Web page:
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Public relations agencies and other creative agencies like mine can still host honest, even divisive conversations about everything under the sun. Creative people need room to talk out loud and think through problems. They should face criticism and argument to help refine their ideas. Shutting down conversations does not generally lead to good outcomes.
To be sure, I don’t know if big companies can encourage a free-thinking culture. I sure admire the companies like Basecamp that are trying in these weird times. But the signs aren’t good. Recently, woke Twitter (which is to say, Twitter) sure hated it when Basecamp’s founders announced they were effectively banning “societal and political discussions” on the company account.
The reason? “Sensitivities are at 11, and every discussion remotely related to politics, advocacy, or society at large quickly spins away from pleasant. You shouldn’t have to wonder if staying out of it means you’re complicit or wading into it means you’re a target… People can take the conversations with willing co-workers to Signal, Whatsapp, or even a personal Basecamp account, but it can’t happen where the work happens anymore.”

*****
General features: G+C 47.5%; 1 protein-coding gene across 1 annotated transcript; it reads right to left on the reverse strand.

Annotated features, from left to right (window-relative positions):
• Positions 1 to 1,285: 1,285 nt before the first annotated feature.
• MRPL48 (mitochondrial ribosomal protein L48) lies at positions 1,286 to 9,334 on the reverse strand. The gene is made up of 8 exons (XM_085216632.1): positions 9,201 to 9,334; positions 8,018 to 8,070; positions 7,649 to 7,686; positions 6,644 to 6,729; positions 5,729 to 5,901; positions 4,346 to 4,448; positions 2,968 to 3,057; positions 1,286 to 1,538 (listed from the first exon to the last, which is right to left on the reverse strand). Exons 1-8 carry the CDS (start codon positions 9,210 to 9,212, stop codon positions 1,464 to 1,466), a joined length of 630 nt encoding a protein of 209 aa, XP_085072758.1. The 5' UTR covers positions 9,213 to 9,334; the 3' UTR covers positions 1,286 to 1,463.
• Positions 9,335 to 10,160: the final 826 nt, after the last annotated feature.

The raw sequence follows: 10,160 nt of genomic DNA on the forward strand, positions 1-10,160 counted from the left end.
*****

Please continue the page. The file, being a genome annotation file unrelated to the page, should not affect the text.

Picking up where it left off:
Which is to say, divisive political conversations were demoralizing and time-wasting. These are generally things that businesses try to avoid. That goes double for a company that’s all about fostering productive project management and team communication.
Too much divisiveness by the digital water cooler?
Basecamp is far from the first company that’s gotten hurt by too much politics by the water cooler (or lately, on Zoom, Slack, or however we talk to each other under lockdown). Coke went woke (and then pressed pause, indicating the problem was not enough internal discussion at the top levels of the consequences of allowing one stream of politics to direct core business functions). Stifled revolts by social justice activist employees at publishing houses for Jordan Peterson and JK Rowling show a similar trend. In these cases, it would seem that honest conversations about politics, speech and respect for diverse opinions (the really valuable kind of diversity) actually needed to happen years ago.